Belfast Telegraph

Cyclone Idai: Storm hit some of Africa’s poorest... they need our help says Belfast councillor Kate Nicholl

Zimbabwe-born Belfast councillor appeals for donations to storm relief fund

Clara Raiz, 30, walks through standing water to her house while holding her son John, 1, in Beira, Mozambique, on March 23, 2019. Pic DEC
Clara Raiz, 30, walks through standing water to her house while holding her son John, 1, in Beira, Mozambique, on March 23, 2019. Pic DEC

By Kate Nicholl

In the last two weeks Zimbabwe, Mozambique and Malawi have been hit by the most dangerous storm on record in the southern hemisphere.

Cyclone Idai made landfall at the Mozambique port town of Beira on March 15. It destroyed everything in its path and around three million people have been affected. It is believed that 90% of Beira has been wiped out.

The full effects are not yet known, and it is likely that the combined death toll of 740 across the three countries will rise significantly in the coming weeks.

Cases of water-borne diseases like cholera are now being confirmed.

Such a devastating storm would be terrible anywhere, but South East Africa is one of the most underdeveloped regions in the world.

After years of drought the cyclone has come at the worst possible time. March is the maize harvest season, but many crops have been completely wiped out and there is a real risk of hunger and starvation in the region.

At least 400,000 people have lost their homes, in many cases they have watched them literally swept away in front of their eyes.

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Thousands of children have been separated from their parents who are frantically looking for them. Search and rescue missions have begun, but the destruction of road networks has made this very difficult.

All of this in countries that already suffer from high levels of poverty and with very little infrastructure.

As much as three-quarters of people in the affected areas live below the poverty line and they need our help.

It has been almost 20 years since me and my family left Zimbabwe. My parents had moved to Marondera, about 20 miles outside the capital Harare, so their children would grow up free from the shadow of the Troubles.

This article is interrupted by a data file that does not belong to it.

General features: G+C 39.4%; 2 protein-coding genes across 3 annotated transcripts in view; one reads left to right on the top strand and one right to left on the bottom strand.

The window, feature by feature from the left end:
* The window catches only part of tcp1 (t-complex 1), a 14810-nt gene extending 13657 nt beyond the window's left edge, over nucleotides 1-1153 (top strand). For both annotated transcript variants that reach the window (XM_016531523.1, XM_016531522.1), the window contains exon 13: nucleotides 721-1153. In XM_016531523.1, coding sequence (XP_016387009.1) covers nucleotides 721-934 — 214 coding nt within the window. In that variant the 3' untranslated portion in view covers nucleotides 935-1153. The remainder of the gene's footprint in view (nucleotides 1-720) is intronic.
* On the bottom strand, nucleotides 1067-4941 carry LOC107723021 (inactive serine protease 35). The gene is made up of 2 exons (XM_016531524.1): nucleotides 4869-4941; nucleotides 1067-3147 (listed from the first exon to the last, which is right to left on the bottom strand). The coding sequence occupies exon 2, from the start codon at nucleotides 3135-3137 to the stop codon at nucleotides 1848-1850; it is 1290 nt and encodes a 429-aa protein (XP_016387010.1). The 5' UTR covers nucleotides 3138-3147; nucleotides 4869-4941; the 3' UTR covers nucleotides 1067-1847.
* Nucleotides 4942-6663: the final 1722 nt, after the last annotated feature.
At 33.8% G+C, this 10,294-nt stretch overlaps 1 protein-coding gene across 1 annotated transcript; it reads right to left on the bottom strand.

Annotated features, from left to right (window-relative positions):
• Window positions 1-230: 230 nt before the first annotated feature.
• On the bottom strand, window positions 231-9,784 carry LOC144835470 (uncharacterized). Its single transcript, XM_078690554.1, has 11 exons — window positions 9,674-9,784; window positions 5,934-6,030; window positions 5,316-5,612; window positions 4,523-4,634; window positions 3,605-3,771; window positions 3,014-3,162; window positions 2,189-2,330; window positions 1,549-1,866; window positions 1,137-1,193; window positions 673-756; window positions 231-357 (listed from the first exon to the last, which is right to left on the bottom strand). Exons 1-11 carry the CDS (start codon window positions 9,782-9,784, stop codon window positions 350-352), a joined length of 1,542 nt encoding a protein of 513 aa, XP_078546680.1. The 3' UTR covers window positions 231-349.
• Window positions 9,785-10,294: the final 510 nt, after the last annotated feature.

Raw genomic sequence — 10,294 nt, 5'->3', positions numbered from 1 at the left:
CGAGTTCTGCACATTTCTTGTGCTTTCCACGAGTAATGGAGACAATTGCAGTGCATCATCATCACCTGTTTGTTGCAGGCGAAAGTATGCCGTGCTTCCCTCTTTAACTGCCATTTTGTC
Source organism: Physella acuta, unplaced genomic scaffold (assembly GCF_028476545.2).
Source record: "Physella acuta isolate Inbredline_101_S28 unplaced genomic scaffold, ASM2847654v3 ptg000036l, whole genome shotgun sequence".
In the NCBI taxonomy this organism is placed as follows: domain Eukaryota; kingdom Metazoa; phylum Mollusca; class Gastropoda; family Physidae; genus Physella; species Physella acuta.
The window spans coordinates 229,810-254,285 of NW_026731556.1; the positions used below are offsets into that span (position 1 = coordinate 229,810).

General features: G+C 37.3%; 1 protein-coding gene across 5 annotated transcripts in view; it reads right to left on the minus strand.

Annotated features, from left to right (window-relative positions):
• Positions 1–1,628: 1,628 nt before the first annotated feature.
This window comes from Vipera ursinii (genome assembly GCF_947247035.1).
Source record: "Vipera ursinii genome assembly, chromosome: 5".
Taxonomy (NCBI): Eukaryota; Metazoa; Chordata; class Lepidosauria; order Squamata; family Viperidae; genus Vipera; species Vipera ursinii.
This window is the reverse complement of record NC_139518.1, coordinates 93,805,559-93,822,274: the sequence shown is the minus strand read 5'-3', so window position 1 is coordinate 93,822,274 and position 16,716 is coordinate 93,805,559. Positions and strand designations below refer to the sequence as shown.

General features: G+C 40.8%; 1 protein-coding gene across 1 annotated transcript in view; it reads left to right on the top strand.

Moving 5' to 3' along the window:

My mother is the daughter of anti-apartheid activists and both my parents were inspired by the newly independent Zimbabwe, seduced by its proximity to South Africa and drawn by political hope. Resilient, kind and almost relentlessly optimistic, the people of Zimbabwe are incredible.

In the last few years they have faced hardships that most of us can only imagine and yet still they always see the bright side. The last 20 years have seen the country suffer hyperinflation, political violence and persistently high poverty levels.

The Disasters Emergency Committee (DEC) is a group of 14 of the UK's leading aid agencies who come together in the face of disasters like Cyclone Idai.

Working closely with local partners, DEC launched an immediate appeal to raise funds to deliver emergency shelter kits, food such as pulses and maize flour, water purification tablets and urgent health assistance.

The total scale of the disaster cannot yet be known, but our response is making a difference already. DEC has so far raised £23m and in Northern Ireland we have together raised more than £400,000 to help survivors rebuild their lives.

Generosity in times of adversity saves lives and aid is now getting to those in most need.

Northern Ireland and the people here have always been known for reaching out and helping those most in need. The people of Zimbabwe, Malawi and Mozambique desperately need us now.

Kate Nicholl is an Alliance Party member on Belfast City Council and was born in Zimbabwe. You can donate to the DEC appeal by going to

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